VA Careers regularly profiles employees in an effort to show job seekers a different side of VA from their perspective. The goal is to recruit top health care talent by sharing the stories of dedicated professionals who make a difference in the lives of Veterans every day.

Dr. Ian Weissman is a radiologist at the Milwaukee VA Medical Center and has earned many distinctions and awards during his career. This is the first part of Dr. Weissman’s story.


In November 2014, VA radiologist Ian Weissman, DO, became the first physician ever to complete all four levels of the Radiology Leadership Institute program and earn a Certificate of Leadership Mastery. While this achievement is truly unprecedented, it’s only one of countless accomplishments by Dr. Weissman—including extensive education and post-graduate training, numerous professional awards spanning multiple disciplines, and many publications and presentations in the medical community.

Ian Weissman 3336 EDr. Weissman describes his profession as a calling. “I’ve always wanted to be in medicine. My mom has told me that I was an empathic kid,” he says. “From there, I volunteered in hospitals, and medical school was a natural next step.”

After graduating from Michigan State University in 1990, Dr. Weissman began a residency in internal medicine, followed by a fellowship in nuclear medicine at the University of Michigan, which ultimately led him to subsequent, extensive training in Radiology. For Dr. Weissman, each position ignited his curiosity to learn more, and honed his focus as a practitioner.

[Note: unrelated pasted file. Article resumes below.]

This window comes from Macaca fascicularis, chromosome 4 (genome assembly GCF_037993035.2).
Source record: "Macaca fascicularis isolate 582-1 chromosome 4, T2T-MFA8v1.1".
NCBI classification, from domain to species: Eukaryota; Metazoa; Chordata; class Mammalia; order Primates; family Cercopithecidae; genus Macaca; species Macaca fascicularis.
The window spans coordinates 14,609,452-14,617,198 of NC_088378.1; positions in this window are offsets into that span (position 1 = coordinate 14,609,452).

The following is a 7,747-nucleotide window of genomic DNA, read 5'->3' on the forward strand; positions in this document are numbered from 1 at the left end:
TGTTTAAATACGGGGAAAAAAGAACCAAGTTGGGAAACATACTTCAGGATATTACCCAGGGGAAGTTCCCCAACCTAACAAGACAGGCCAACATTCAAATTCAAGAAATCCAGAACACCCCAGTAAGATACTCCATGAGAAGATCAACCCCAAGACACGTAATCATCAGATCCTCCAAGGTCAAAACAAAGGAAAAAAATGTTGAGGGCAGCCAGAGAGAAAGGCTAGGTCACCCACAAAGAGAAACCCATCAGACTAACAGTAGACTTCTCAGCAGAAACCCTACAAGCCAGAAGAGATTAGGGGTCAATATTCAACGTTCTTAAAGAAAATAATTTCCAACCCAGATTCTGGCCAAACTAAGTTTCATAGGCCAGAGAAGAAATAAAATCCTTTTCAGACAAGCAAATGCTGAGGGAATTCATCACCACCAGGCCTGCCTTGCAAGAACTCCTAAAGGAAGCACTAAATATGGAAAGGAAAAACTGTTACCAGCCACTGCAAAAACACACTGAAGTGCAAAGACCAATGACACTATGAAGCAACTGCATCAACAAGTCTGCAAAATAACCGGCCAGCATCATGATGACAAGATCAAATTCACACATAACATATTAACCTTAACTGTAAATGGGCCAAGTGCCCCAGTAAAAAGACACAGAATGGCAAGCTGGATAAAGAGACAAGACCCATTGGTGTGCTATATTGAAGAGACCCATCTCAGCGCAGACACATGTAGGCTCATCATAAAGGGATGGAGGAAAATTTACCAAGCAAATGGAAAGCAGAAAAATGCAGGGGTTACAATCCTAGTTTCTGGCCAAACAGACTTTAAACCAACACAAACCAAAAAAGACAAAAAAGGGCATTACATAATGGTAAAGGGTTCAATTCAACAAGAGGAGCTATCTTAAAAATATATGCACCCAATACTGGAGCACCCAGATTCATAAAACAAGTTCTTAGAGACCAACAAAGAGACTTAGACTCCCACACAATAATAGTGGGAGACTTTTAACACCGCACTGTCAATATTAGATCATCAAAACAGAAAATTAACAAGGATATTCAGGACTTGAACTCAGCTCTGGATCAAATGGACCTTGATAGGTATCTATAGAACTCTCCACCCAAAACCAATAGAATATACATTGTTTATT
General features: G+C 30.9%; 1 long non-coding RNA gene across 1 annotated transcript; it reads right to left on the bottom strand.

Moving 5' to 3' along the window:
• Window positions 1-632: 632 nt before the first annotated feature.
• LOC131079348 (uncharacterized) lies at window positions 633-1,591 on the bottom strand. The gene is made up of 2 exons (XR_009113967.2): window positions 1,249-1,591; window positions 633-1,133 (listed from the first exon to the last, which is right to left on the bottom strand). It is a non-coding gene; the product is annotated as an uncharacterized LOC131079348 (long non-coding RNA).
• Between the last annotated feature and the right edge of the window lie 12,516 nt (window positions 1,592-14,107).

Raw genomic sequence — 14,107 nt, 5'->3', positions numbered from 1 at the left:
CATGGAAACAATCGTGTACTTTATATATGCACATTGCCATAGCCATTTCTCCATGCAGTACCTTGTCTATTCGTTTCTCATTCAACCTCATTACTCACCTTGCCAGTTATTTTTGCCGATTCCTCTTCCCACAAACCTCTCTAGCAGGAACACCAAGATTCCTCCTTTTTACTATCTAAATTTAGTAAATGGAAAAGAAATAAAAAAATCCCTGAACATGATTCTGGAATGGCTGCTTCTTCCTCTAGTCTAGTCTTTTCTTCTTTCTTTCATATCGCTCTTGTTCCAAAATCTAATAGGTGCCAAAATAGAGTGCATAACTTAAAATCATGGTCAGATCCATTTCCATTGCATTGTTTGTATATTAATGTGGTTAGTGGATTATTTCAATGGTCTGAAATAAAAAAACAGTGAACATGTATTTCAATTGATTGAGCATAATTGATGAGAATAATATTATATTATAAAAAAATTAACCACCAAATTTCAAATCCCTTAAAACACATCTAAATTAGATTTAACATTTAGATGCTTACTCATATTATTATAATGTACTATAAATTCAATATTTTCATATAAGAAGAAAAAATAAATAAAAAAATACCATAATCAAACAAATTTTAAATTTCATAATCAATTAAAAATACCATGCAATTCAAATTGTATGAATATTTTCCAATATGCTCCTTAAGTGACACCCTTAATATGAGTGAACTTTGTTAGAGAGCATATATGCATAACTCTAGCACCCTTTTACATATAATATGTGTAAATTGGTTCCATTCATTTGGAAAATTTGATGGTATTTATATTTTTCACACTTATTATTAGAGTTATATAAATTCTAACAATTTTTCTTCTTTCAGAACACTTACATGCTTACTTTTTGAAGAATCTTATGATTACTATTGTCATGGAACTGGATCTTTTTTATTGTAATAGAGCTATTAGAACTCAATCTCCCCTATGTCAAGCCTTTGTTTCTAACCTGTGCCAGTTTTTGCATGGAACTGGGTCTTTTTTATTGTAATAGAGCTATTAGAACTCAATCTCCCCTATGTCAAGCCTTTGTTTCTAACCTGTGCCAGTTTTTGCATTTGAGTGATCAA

Since 2008, Dr. Weissman has worked as a radiologist at the Clement J. Zablocki VA Medical Center in Milwaukee, where he has a clinical appointment at the Medical College of Wisconsin. In his current role, he mentors radiology students/residents and often draws on his own training to give advice and perspective.

“The Radiology Leadership Institute has taught me that it’s not enough to know medicine; it’s important to know the impact of health care policy change, which is hard when you’re still learning core skills,” he says. “I tell my students they need to open up their field of view.”

For all of his success, Dr. Weissman is exceedingly humble, and considers it an honor to work with his Veteran patients. “Even when they’re very sick, the Veterans always smile, and say thank you when they can. They really appreciate their care, and you can tell. There is a camaraderie here—people take a lot of pride in their work,” he says.

 

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man looking at medical info on computerA career marked by excellence, part 2

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